At San Diego Comic-Con this year, during the panel commemorating the 25th anniversary of Batman: The Animated Series it was announced that the series in its entirety (including the direct to video release of Batman: Sub-Zero and the released to cinemas Batman: Mask of the Phantasm). That’s two films plus the 85 episodes of Batman: The Animated series, plus the 24 episodes of Batman: The New Adventures, and all of it remastered in glorious 1080p HD. This is huge.

I’d argue that moreso than the films that inspired its creation Batman: The Animated Series had the most impact in getting superheroes taken seriously as a venue for popular entertainment. There had been adventure cartoons on Saturday mornings before; there had been superhero cartoons on television before (many featuring Batman); but BTAS was the first cartoon to introduce something that had only been seen previously in afternoon soaps or evening drama: actual character.

Our hero, while still stalwart and true, was profoundly damaged by the loss of his parents. The villains were not only dastardly and evil, but some of them were deeply human in a way that no one had ever explored on an animated series before. Don’t believe me? Track down the episode entitled “Heart of Ice.” The debut episode of Mr. Freeze. Mr. Freeze people, a character I’d only known as a lame villain on the Super Friends cartoon became a figure of absolute pathos and tragedy. By the end of the episode if you’re not just a little bit moved, you have to be a robot.

BTAS was also the first time I can remember being aware of the creators on a cartoon, from the producers like Alan Brennett and Bruce Timm, to the writers like Paul Dini and Tom Ruegger, to the excellent music by Shirley Walker. And the voice talent is nothing short of phenomenal: Kevin Conroy’s Batman is considered by many to be definitive, and Mark Hamill’s Joker has become so iconic that it’s difficult to imagine the clown prince of crime without his vocal cadence. Richard Moll’s amazing Harvey Dent and his chilling Two-Face. From the major players to the minor characters, everyone brought their A-game, and it shows.

I could go on about the visual aesthetic and how wise it was not to date the show in the 1990s, but set it in a kind of alternate universe where you could have computers and robots but black and white televisions, 1940s-era fashions and automobiles, and zeppelins. About the debt owed to the Fliescher brothers Superman cartoons when it came to character design. About my absolute favorite episode “Beware the Gray Ghost!” and the genius casting of Adam West as an out of work actor typecast by a previous role-playing a costumed avenger and his influence on Bruce Wayne. But if you’re even half as excited as I am, you likely already know all this.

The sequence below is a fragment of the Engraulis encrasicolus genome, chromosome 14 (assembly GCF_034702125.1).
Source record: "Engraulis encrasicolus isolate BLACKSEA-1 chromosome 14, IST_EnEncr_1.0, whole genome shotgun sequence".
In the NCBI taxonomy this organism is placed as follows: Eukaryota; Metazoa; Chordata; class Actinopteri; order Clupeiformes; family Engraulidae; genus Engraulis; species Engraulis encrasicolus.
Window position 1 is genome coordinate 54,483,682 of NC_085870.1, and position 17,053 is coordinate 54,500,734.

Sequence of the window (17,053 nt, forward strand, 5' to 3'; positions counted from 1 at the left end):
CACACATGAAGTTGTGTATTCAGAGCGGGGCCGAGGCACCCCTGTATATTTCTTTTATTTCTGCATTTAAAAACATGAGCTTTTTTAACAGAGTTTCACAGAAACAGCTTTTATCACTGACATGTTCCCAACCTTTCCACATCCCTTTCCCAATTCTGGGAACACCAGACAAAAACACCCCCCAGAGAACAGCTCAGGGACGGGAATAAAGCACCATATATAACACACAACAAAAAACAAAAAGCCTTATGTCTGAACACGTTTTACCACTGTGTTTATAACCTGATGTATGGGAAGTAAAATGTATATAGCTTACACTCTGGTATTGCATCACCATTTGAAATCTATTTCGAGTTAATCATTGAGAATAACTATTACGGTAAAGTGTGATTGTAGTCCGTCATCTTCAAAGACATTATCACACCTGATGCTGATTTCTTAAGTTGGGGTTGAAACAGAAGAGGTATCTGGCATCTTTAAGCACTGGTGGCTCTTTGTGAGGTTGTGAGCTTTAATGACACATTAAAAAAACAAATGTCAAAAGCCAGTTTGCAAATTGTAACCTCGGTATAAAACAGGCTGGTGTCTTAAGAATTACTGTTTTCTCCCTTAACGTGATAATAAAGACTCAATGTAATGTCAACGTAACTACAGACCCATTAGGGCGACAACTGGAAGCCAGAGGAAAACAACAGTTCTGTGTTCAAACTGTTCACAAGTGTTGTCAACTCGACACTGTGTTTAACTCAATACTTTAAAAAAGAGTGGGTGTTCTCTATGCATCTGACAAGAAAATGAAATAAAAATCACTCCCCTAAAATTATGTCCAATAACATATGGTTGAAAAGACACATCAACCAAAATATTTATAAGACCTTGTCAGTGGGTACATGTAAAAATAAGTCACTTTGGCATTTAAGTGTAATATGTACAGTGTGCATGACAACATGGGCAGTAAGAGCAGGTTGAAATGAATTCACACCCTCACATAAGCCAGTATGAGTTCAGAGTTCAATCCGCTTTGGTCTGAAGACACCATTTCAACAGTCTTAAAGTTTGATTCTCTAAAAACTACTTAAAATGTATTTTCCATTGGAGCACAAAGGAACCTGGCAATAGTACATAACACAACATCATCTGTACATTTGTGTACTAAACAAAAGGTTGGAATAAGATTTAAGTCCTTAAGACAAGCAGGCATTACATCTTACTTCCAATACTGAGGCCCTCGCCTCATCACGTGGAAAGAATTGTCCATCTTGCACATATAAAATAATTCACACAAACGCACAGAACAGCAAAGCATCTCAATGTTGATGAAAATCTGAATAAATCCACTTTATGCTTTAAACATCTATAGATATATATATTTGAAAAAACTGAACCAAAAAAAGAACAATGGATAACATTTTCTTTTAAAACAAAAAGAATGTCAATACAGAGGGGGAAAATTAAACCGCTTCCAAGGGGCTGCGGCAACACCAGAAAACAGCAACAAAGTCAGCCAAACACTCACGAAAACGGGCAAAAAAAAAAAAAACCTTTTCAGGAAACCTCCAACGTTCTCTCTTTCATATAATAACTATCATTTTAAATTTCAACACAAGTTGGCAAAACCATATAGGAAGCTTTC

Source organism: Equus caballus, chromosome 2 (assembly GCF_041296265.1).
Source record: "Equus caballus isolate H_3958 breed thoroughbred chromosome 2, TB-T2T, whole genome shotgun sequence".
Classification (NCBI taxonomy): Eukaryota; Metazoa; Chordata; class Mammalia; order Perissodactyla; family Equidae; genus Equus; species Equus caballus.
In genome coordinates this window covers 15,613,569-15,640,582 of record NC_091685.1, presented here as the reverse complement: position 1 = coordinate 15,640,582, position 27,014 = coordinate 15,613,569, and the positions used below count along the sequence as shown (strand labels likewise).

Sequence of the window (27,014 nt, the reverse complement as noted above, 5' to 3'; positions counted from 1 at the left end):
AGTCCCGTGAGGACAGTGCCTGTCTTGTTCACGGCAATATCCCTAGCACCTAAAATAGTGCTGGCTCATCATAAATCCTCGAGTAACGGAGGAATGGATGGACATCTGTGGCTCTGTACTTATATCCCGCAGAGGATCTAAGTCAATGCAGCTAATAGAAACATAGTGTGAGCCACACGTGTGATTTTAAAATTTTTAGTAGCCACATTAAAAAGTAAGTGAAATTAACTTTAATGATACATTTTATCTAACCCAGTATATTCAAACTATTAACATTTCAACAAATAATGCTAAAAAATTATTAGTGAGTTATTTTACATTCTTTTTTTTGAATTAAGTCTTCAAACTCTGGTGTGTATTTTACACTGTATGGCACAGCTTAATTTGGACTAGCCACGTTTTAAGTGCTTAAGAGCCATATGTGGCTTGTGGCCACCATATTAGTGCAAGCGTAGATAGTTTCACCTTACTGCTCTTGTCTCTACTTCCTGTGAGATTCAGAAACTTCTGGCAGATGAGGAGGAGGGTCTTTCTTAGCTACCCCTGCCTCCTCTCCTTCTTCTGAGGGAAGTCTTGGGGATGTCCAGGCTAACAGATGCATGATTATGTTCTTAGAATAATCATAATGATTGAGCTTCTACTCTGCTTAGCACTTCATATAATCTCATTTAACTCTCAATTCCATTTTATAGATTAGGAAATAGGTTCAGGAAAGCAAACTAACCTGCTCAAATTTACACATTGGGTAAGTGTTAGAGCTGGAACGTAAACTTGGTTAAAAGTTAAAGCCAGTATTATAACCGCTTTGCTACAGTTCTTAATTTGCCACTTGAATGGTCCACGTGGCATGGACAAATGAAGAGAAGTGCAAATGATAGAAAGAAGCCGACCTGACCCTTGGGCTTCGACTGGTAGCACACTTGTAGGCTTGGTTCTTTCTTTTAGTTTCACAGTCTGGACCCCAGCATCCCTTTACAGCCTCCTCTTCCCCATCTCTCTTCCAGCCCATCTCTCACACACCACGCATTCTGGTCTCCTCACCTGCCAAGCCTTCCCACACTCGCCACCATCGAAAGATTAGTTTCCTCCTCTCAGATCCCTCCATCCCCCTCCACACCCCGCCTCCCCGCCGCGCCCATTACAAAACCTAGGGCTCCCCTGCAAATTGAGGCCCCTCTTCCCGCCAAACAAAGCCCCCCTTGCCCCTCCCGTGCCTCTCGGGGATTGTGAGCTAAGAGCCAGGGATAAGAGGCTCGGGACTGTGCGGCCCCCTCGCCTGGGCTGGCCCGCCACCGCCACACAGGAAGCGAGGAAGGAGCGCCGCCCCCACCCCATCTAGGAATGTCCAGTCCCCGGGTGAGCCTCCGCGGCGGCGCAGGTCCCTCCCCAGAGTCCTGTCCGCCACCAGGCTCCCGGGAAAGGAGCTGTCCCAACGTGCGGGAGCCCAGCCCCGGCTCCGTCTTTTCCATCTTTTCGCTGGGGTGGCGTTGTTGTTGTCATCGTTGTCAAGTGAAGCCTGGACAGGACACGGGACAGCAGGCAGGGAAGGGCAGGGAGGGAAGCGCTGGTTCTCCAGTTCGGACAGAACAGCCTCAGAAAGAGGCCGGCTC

The set will be released on October 16 of this year and you can pre-order it on sites like Amazon. It comes with the whole series, bonus content including interviews with the creators, a postcard set with key moments from the show depicted in print, and three Funko pops featuring Batman, Harley Quinn, and Joker in their BTAS attire. It looks amazing, and I for one can’t wait to get my mitts on a copy. It’s high time this series got the respect it so richly deserves.

Stacy Dooks
Stacy Dooks is a writer and assorted pop culture fanatic whose childhood fixations on the works of Jim Henson, George Lucas, and DC Comics laid the groundwork for his current status as a pop culture junkie chatterbox. He currently resides in Calgary, Alberta while he waits for his TARDIS coral to finish growing. For more of his observations on popular culture, check out The Fanboy Power Hour:

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